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dc.contributor.authorPaul, Lorna
dc.contributor.authorCoulter, Elaine H.
dc.contributor.authorMiller, L.
dc.contributor.authorMcFadyen, A.
dc.contributor.authorDorfman, J.
dc.contributor.authorMattison, P. G. G.
dc.date.accessioned2018-06-29T21:46:00Z
dc.date.available2018-06-29T21:46:00Z
dc.date.issued2014-04-01
dc.identifierER4551
dc.identifier.citationPaul, L., Coulter, E., Miller, L., McFadyen, A., Dorfman, J. & Mattison, P. (2014) Web-based physiotherapy for people moderately affected with Multiple Sclerosis; quantitative and qualitative data from a randomized, controlled pilot study, Clinical Rehabilitation, vol. 28, , pp. 924-935,
dc.identifier.issn0269-2155
dc.identifier.urihttp://doi.org/10.1177/0269215514527995
dc.identifier.urihttps://eresearch.qmu.ac.uk/handle/20.500.12289/4551
dc.description.abstractObjective: To explore the effectiveness and participant experience of web-based physiotherapy for people moderately affected with Multiple Sclerosis (MS) and to provide data to establish the sample size required for a fully powered, definitive randomized controlled study. Design: A randomized controlled pilot study. Setting: Rehabilitation centre and participants' homes. Subjects: Thirty community dwelling adults moderately affected by MS (Expanded Disability Status Scale 5-6.5). Interventions: Twelve weeks of individualised web-based physiotherapy completed twice per week or usual care (control). Online exercise diaries were monitored; participants were telephoned weekly by the physiotherapist and exercise programmes altered remotely by the physiotherapist as required. Main measures: The following outcomes were completed at baseline and after 12 weeks; 25 Foot Walk, Berg Balance Scale, Timed Up and Go, Multiple Sclerosis Impact Scale, Leeds MS Quality of Life Scale, MS-Related Symptom Checklist and Hospital Anxiety and Depression Scale. The intervention group also completed a website evaluation questionnaire and interviews. Results: Participants reported that website was easy to use, convenient, and motivating and would be happy to use in the future. There was no statistically significant difference in the primary outcome measure, the timed 25ft walk in the intervention group (P=0.170), or other secondary outcome measures, except the Multiple Sclerosis Impact Scale (P=0.048). Effect sizes were generally small to moderate. Conclusion: People with MS were very positive about web-based physiotherapy. The results suggested that 80 participants, 40 in each group, would be sufficient for a fully powered, definitive randomized controlled trial.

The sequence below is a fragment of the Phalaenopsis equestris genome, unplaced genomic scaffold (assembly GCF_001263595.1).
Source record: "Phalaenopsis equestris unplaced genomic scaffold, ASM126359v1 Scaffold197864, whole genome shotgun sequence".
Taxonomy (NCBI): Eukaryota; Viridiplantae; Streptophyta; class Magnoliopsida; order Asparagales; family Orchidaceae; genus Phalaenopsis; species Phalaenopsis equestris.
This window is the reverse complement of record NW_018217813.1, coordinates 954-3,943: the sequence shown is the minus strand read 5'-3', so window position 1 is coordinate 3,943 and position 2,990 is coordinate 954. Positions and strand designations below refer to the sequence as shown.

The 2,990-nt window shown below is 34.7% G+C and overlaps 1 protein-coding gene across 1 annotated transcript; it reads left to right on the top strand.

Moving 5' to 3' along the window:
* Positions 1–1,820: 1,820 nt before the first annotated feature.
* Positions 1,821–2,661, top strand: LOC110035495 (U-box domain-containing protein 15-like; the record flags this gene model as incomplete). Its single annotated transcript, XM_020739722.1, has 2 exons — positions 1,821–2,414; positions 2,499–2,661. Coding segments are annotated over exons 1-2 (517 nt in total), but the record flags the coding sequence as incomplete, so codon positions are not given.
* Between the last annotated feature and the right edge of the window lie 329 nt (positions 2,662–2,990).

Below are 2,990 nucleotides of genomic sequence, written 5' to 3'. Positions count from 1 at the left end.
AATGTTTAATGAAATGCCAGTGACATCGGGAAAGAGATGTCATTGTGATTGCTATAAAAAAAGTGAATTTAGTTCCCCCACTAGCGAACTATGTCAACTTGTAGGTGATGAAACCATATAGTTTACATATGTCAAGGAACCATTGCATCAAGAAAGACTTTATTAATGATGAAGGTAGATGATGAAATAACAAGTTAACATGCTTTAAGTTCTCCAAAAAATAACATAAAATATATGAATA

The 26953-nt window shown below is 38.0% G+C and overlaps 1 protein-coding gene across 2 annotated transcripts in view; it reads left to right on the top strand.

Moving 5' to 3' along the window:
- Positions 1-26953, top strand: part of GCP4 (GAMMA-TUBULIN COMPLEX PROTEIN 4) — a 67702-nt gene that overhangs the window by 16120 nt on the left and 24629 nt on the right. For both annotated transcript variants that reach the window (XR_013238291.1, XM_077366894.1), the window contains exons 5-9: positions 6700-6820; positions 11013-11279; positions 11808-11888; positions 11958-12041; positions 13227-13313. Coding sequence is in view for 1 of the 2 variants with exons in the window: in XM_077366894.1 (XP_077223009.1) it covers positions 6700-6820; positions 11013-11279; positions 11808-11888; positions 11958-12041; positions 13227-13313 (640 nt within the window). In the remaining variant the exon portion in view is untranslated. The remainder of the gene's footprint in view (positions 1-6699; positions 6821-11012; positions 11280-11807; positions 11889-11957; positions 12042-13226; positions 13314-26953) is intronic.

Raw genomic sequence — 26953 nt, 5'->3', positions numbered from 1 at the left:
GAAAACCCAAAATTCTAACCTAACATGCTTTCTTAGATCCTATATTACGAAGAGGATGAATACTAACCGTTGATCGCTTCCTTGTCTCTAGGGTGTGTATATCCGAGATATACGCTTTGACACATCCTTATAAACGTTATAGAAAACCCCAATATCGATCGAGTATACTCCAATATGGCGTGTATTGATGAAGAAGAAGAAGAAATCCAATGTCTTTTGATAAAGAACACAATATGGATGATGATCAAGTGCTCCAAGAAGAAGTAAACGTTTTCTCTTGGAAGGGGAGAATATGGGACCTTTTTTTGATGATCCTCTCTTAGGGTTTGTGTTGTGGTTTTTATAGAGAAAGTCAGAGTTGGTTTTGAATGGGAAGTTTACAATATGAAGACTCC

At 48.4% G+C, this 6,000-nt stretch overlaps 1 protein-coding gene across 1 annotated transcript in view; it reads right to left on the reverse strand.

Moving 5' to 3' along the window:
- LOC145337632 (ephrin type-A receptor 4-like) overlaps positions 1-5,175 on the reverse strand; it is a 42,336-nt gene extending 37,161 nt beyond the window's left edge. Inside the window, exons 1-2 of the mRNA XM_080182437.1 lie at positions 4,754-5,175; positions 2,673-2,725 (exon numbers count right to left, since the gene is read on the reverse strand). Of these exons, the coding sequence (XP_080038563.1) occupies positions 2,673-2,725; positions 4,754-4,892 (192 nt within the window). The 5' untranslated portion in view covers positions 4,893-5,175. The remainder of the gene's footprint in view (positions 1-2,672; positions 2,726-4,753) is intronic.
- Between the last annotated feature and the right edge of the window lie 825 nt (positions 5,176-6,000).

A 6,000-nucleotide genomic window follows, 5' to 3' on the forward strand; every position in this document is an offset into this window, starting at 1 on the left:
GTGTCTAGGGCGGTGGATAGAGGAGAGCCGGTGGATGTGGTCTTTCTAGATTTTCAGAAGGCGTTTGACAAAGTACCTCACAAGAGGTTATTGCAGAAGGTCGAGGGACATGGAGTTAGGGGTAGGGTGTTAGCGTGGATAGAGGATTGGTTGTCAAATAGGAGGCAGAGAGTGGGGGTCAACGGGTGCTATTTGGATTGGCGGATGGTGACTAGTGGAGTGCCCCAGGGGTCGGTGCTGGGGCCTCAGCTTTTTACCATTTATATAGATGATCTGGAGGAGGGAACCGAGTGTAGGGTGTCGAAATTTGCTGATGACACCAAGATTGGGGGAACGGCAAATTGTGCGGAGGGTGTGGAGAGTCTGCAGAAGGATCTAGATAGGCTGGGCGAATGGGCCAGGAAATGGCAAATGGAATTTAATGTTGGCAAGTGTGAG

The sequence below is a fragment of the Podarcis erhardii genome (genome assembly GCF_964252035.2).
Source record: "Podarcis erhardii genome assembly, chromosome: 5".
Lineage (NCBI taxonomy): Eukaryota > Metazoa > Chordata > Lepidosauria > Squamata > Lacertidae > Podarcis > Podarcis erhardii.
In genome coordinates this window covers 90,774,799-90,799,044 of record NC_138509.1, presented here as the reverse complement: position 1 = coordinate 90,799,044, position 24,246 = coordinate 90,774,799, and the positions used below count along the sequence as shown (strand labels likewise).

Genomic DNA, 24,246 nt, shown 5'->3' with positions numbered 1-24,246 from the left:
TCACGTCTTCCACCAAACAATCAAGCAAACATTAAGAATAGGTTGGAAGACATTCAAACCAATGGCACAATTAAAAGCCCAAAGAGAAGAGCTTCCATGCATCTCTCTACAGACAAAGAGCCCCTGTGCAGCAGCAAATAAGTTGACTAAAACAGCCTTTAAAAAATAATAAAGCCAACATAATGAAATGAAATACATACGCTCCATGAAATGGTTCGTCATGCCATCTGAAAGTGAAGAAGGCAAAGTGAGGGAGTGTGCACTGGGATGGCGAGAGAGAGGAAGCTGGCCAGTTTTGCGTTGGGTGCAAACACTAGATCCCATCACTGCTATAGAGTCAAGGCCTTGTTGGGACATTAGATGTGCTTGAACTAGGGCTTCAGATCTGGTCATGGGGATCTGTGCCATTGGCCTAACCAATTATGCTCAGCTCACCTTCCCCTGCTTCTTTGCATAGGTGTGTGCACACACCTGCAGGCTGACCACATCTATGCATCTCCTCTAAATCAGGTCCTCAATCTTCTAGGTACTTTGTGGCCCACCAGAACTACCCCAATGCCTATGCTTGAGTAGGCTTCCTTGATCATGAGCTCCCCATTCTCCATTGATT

dc.format.extent924-935
dc.publisherSAGE Publications
dc.relation.ispartofClinical Rehabilitation
dc.subjectMultiple Sclerosis
dc.subjectMs
dc.subjectWeb-Based
dc.subjectExercise
dc.subjectPatient Experience
dc.subjectTelerehabilitation
dc.titleWeb-based physiotherapy for people moderately affected with Multiple Sclerosis; quantitative and qualitative data from a randomized, controlled pilot study
dc.typearticle
dcterms.accessRightsrestricted
dc.description.facultysch_phy
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dc.description.volume28
dc.identifier.doihttp://doi:10.1177/0269215514527995
dc.description.ispublishedpub
dc.description.eprintid4551
rioxxterms.typearticle
refterms.dateFCD2016-10-10
qmu.authorCoulter, Elaine H.
dc.description.statuspub
dc.description.number9


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